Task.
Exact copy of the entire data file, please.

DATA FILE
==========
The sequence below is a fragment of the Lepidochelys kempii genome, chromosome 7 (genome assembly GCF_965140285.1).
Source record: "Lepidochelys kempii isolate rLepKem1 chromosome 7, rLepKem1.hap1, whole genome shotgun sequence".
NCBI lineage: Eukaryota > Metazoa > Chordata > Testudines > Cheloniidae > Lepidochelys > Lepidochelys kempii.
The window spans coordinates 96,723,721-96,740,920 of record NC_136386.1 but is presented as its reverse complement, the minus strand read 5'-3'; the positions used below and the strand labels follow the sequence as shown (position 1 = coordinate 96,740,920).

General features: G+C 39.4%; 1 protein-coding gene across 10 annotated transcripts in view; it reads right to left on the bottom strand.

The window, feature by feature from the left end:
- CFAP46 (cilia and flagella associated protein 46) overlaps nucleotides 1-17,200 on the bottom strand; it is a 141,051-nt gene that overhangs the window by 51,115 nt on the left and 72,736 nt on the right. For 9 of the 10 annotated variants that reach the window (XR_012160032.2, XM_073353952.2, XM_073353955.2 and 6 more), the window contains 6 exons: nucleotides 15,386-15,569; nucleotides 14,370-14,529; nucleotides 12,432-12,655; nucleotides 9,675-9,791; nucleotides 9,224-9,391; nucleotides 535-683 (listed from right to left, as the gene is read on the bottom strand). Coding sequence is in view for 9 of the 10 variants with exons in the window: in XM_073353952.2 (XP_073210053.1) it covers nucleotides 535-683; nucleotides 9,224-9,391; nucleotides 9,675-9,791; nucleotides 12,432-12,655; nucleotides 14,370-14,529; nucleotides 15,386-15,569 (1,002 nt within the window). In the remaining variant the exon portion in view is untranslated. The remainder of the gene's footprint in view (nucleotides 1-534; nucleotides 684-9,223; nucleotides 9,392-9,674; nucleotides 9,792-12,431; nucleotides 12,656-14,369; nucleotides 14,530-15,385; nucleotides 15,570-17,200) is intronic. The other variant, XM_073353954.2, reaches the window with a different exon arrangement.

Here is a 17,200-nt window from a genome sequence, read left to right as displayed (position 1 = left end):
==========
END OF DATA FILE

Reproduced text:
The sequence below is a fragment of the Lepidochelys kempii genome, chromosome 7 (genome assembly GCF_965140285.1).
Source record: "Lepidochelys kempii isolate rLepKem1 chromosome 7, rLepKem1.hap1, whole genome shotgun sequence".
NCBI lineage: Eukaryota > Metazoa > Chordata > Testudines > Cheloniidae > Lepidochelys > Lepidochelys kempii.
The window spans coordinates 96,723,721-96,740,920 of record NC_136386.1 but is presented as its reverse complement, the minus strand read 5'-3'; the positions used below and the strand labels follow the sequence as shown (position 1 = coordinate 96,740,920).

General features: G+C 39.4%; 1 protein-coding gene across 10 annotated transcripts in view; it reads right to left on the bottom strand.

The window, feature by feature from the left end:
- CFAP46 (cilia and flagella associated protein 46) overlaps nucleotides 1-17,200 on the bottom strand; it is a 141,051-nt gene that overhangs the window by 51,115 nt on the left and 72,736 nt on the right. For 9 of the 10 annotated variants that reach the window (XR_012160032.2, XM_073353952.2, XM_073353955.2 and 6 more), the window contains 6 exons: nucleotides 15,386-15,569; nucleotides 14,370-14,529; nucleotides 12,432-12,655; nucleotides 9,675-9,791; nucleotides 9,224-9,391; nucleotides 535-683 (listed from right to left, as the gene is read on the bottom strand). Coding sequence is in view for 9 of the 10 variants with exons in the window: in XM_073353952.2 (XP_073210053.1) it covers nucleotides 535-683; nucleotides 9,224-9,391; nucleotides 9,675-9,791; nucleotides 12,432-12,655; nucleotides 14,370-14,529; nucleotides 15,386-15,569 (1,002 nt within the window). In the remaining variant the exon portion in view is untranslated. The remainder of the gene's footprint in view (nucleotides 1-534; nucleotides 684-9,223; nucleotides 9,392-9,674; nucleotides 9,792-12,431; nucleotides 12,656-14,369; nucleotides 14,530-15,385; nucleotides 15,570-17,200) is intronic. The other variant, XM_073353954.2, reaches the window with a different exon arrangement.

Here is a 17,200-nt window from a genome sequence, read left to right as displayed (position 1 = left end):